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Seven places in the world where global trade could be stopped cold

Mandab Strait
Multi-year composite Landsat image by David Yanofsky
Mandab Strait
By Luiz Romero
Published Last updated This article is more than 2 years old.

This article originated in the research for Quartz’s new book The Objects that Power the Global EconomyYou may not have seen these objects before, but they’ve already changed the way you live. Each chapter examines an object that is driving radical change in the global economy. 

The world produces 96.7 million barrels of oil on average per day. Of that, 18.5 million float daily through a water corridor as narrow as Manhattan. Called the Strait of Hormuz, this stretch of water connects major oil producers, including Saudi, Iraqi, Emirati, and Qatari wells, to the rest of the world. If the Strait shut down abruptly, as it did during the Gulf War (and as constantly threatened by Iran today), the disruption would cause ripples in jobs and costs of goods across the global economy.

The Strait of Hormuz is what’s known as a “chokepoint.” It is one of seven extremely narrow water corridors that big ships tend to use as shortcuts. It is faster and cheaper to travel from the Middle East to Europe through the Suez Canal (another chokepoint) than by circling Africa, for example. But since chokepoints are surrounded by land, and therefore vulnerable to regional and national politics, they are as risky as they are useful.

In addition to the Strait of Hormuz and the Suez Canal, there are several other commonly-traveled chokepoints in the world; the US Energy Information Administration also names the Mandeb Strait, the Danish Straits, the Turkish Straits, the Strait of Malacca, and the Panama Canal as the most important to global energy security. Roughly six out of ten barrels of all oil produced worldwide travel by sea, and are likely to pass through these tight spots.

You may not have seen these objects before, but they’ve already changed the way you live.

Below, striking satellite images of these water corridors serve as reminder of the fragility of those global flows.

Strait of Hormuz

The main gateway for six of the 15 largest oil producers in the world, the Strait of Hormuz has been consistently under threat of disruption over the past decades. Earlier this year, Iranian vessels approached an American destroyer here, causing it to fire warning shots. Sometimes, the Iranian government or Iranian politicians threaten to close the strait, limit shipping, or charge for passage—“choking the throat of the West,” as one political party leader in Iran put it in 2010.

Multi-year composite Landsat image by David Yanofsky

If the Strait of Hormuz were blocked for just one month, the US would lose between $10.6 billion and $14.7 billion in GDP per quarter, according to studies from 2007 and 2011. Only Saudi Arabia and the UAE could still move oil out of the region, through overland pipelines.

Strait of Malacca

After the Strait of Hormuz, the busiest water corridor is the Strait of Malacca. This narrow passage between Indonesia and Malaysia connects the Indian Ocean with the Pacific Ocean—or Gulf wells with Asian economies.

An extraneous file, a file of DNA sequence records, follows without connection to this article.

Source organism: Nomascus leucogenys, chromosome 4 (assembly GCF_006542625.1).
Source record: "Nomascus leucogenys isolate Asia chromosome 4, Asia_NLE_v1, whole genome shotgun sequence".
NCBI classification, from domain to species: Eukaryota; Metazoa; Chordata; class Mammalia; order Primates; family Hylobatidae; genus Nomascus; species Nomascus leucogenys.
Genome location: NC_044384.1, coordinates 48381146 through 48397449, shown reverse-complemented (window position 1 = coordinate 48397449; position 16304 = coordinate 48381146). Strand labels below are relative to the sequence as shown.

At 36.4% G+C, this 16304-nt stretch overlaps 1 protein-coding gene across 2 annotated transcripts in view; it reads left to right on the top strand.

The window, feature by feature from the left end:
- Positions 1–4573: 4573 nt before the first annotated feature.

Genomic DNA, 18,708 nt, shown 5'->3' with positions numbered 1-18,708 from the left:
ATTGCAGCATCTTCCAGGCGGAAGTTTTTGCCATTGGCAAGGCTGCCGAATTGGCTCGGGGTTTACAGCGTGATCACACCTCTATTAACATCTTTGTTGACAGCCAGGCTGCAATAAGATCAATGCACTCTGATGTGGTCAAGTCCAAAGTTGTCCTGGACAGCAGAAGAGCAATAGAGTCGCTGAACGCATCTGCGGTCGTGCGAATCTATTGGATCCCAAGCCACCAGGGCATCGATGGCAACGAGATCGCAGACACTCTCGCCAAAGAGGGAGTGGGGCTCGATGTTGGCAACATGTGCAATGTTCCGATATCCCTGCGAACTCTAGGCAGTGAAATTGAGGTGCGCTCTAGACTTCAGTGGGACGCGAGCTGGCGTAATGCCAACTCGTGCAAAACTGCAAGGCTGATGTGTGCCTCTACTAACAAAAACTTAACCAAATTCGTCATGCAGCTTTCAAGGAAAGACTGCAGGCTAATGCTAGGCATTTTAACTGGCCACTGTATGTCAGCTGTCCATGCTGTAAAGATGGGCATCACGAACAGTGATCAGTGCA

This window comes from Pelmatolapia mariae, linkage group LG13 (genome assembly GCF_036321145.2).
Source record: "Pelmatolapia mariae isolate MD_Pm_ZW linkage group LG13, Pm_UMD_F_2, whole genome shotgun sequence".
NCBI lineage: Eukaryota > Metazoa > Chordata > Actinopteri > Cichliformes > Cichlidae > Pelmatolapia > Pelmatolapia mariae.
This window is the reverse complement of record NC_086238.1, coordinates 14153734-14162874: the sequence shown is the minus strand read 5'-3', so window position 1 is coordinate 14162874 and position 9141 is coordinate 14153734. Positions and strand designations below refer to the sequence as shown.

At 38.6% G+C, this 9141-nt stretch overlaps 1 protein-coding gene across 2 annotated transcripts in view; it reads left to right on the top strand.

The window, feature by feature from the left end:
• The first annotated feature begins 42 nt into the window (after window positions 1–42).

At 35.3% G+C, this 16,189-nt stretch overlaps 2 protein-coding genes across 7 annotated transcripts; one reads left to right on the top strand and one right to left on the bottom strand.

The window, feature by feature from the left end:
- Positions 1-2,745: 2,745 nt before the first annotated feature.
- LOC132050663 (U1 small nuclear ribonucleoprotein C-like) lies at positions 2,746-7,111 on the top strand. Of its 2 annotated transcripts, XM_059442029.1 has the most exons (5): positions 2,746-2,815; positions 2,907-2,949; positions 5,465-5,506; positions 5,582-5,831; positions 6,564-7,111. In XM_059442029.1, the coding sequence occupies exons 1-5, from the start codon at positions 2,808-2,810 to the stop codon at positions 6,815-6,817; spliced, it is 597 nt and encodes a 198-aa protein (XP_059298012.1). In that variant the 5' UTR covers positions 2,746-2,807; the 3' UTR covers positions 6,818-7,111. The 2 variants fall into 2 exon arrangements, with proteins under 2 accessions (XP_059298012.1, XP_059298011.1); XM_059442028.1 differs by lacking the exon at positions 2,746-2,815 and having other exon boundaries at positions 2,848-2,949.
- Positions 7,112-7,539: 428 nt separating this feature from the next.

Multi-year composite Landsat image by David Yanofsky

More than 80% of the oil that arrives to China by sea travels through the Strait of Malacca. Here, the biggest dangers to passage are congestion and pirates. Because it is even narrower than the Strait of Hormuz, there is also the danger of collisions and groundings.

Suez Canal

The Suez Canal, which connects Asia with European and American economies, is an important source of money for Egypt. But the Suez Canal has been losing ships to the Panama Canal over the past year. After a nine-year and multi-billion dollar expansion, the Panama Canal can fit some of the larger ships that before would pass only through the Suez on their way from Asia to the Atlantic.

Multi-year composite Landsat image by David Yanofsky

Mandeb Strait

The Mandeb Strait connects the Mediterranean Sea with the Indian Ocean, with Djibouti and Eritrea on one side, and Yemen on the other. Somali pirates were once been a common threat for tankers in the area, but in recent years, the number of pirate attacks has dropped due to safety measures, like naval task forces that patrol the area, ran by the US, NATO, and the EU, among others.

The economic cost of piracy in the broader West Indian Ocean dropped from $7 billion in 2010 to $1.3 billion in 2015. However, in early 2017, pirates did manage to hijack an oil tanker close to Somalia for the first time in five years.

Multi-year composite Landsat image by David Yanofsky

Danish Straits

There are three Danish Straits connecting the North Sea and the Baltic Sea in Scandinavia: Øresund, between Copenhagen and Malmö; the Great Belt; and the Little Belt. Together, these make up an important path for oil coming from Russia and into Europe.

Multi-year composite Landsat image by David Yanofsky

Turkish Straits

The Turkish straits are the extremely narrow Bosphorus and Dardanelles straits. These connect Russian and Central Asian wells with Europe. The narrowest section of the Turkish straits is only half a mile wide. On top of that, the course is sinuous and crowded with ships, making navigation more dangerous than in some other water corridors.

Multi-year composite Landsat image by David Yanofsky

Panama Canal

The Panama Canal connects the Pacific with the Atlantic ocean. Though it is the most famous, it receives the smallest amount of oil of the seven chokepoints.

Multi-year composite Landsat image by David Yanofsky

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